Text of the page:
Tornadoes are violent
windstorms characterized by a twisting,
funnel-shaped cloud. Tornado is a small-diameter
column of violently rotating air developed within a
convective cloud and in contact with the ground.
Tornadoes occur most often in association with
thunderstorms during the spring and summer in the
mid-latitudes of both the Northern and Southern
Hemispheres. These whirling atmospheric vortices can
generate the strongest winds known on Earth: wind
speeds in the range of 500 km (300 miles) per hour
have been estimated. When winds of this magnitude
strike a populated area, they can cause deadly destruction and great loss of life, mainly through
injuries from flying debris and collapsing
structures. Most tornadoes, however, are
comparatively weak events that occur in sparsely
populated areas and cause minor damage.
Watch Tornado Video
develop, a change in wind direction and an
increase in wind speed with increasing
height creates an invisible, horizontal
spinning effect in the lower atmosphere.
Rising air within the thunderstorm updraft
tilts the rotating air from horizontal to
usually begins in a severe thunderstorm
called a supercell. The same property that
keeps the storm going also produces most
tornadoes. The wind coming into the storm
starts to swirl and forms a funnel. The air
in the funnel spins faster and faster and
creates a very low pressure area which sucks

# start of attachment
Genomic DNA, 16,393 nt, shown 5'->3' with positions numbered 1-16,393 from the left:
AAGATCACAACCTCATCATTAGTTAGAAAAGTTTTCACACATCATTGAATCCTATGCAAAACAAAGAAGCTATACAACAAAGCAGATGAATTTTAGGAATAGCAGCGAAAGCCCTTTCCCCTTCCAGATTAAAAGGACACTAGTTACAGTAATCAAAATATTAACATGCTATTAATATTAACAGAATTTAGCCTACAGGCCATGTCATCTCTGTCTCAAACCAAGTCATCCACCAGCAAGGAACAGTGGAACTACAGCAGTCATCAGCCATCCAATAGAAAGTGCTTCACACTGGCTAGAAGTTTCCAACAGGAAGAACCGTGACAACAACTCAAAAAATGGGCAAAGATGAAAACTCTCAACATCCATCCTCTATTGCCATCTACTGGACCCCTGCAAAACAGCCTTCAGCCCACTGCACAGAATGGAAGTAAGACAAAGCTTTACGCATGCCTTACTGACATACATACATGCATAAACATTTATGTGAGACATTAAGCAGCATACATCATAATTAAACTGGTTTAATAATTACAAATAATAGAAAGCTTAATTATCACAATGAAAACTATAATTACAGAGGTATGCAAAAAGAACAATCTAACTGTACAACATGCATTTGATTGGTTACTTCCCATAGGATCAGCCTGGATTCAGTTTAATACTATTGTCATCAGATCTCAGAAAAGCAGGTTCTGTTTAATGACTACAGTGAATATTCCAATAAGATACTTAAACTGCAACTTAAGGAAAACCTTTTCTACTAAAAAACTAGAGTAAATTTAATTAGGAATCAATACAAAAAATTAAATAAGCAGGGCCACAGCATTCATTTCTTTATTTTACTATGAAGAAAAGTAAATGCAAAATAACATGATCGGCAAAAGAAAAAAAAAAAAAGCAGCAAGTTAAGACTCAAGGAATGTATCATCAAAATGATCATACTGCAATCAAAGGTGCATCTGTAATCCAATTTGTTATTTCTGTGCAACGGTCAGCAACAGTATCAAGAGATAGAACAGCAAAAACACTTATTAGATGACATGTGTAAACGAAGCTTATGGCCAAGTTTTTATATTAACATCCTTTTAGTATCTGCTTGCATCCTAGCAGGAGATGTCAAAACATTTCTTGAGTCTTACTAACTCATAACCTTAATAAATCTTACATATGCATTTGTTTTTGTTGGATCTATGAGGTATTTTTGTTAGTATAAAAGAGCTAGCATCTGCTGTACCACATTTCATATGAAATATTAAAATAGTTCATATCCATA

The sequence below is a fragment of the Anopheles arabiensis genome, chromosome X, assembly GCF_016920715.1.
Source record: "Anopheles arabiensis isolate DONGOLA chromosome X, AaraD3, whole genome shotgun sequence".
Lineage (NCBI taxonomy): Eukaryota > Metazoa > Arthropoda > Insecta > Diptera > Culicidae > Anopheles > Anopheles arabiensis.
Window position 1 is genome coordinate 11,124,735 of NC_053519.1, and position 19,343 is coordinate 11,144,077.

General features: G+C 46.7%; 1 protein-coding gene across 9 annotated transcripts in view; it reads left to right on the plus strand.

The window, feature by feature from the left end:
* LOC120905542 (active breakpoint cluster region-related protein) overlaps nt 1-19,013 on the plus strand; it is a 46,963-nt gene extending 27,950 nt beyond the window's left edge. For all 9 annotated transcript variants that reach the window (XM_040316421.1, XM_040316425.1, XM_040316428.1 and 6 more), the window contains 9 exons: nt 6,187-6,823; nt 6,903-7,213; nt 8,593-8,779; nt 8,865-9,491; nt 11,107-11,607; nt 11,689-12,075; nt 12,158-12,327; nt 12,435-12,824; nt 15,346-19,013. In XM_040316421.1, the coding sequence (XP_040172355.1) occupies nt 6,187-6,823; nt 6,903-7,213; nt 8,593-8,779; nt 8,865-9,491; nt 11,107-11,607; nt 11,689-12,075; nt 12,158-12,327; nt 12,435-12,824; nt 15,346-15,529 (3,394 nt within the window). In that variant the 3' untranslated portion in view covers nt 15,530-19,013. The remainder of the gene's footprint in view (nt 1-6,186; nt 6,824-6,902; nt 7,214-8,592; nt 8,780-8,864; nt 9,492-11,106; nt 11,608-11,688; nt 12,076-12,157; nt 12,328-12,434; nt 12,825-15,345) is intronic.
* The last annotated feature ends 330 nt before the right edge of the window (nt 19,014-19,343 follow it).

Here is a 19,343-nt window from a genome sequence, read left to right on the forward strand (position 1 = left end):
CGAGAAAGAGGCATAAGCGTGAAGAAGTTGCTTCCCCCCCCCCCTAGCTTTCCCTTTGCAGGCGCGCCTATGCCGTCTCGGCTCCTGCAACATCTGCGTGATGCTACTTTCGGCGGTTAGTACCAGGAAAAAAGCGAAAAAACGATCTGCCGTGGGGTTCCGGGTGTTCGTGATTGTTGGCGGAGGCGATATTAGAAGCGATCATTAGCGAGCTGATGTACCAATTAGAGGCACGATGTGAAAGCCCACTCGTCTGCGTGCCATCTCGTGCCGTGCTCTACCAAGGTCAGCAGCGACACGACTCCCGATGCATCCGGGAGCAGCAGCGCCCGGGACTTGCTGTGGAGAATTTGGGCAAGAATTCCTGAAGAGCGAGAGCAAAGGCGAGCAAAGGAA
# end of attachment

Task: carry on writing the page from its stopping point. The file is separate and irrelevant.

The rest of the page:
more air into it as tornado grows in size.
Severe thunderstorms, with frequent thunder
An extremely dark sky, sometimes highlighted
by green or yellow clouds.
A rumbling sound, such as a freight train
might make, or a whistling sound such as a
jet aircraft might make. A funnel cloud at
the rear base of a thundercloud, often
behind a curtain of heavy rain or hail.
May to September are prime tornado months.
Tornadoes usually hit in the afternoon and
early evening but they have been known to
strike at night too.
What to do Before a Tornado
Be alert to the weather conditions
and frequently check weather
stations for updates.
Look for approaching storms.
Look for the following danger
Dark, often greenish sky.
large, dark, low-lying cloud
(particularly if rotating)
Loud roar, similar to a freight
you see approaching storms or
any of the danger signs, be
prepared to take shelter
more info on how to save yourself
from tornadoes read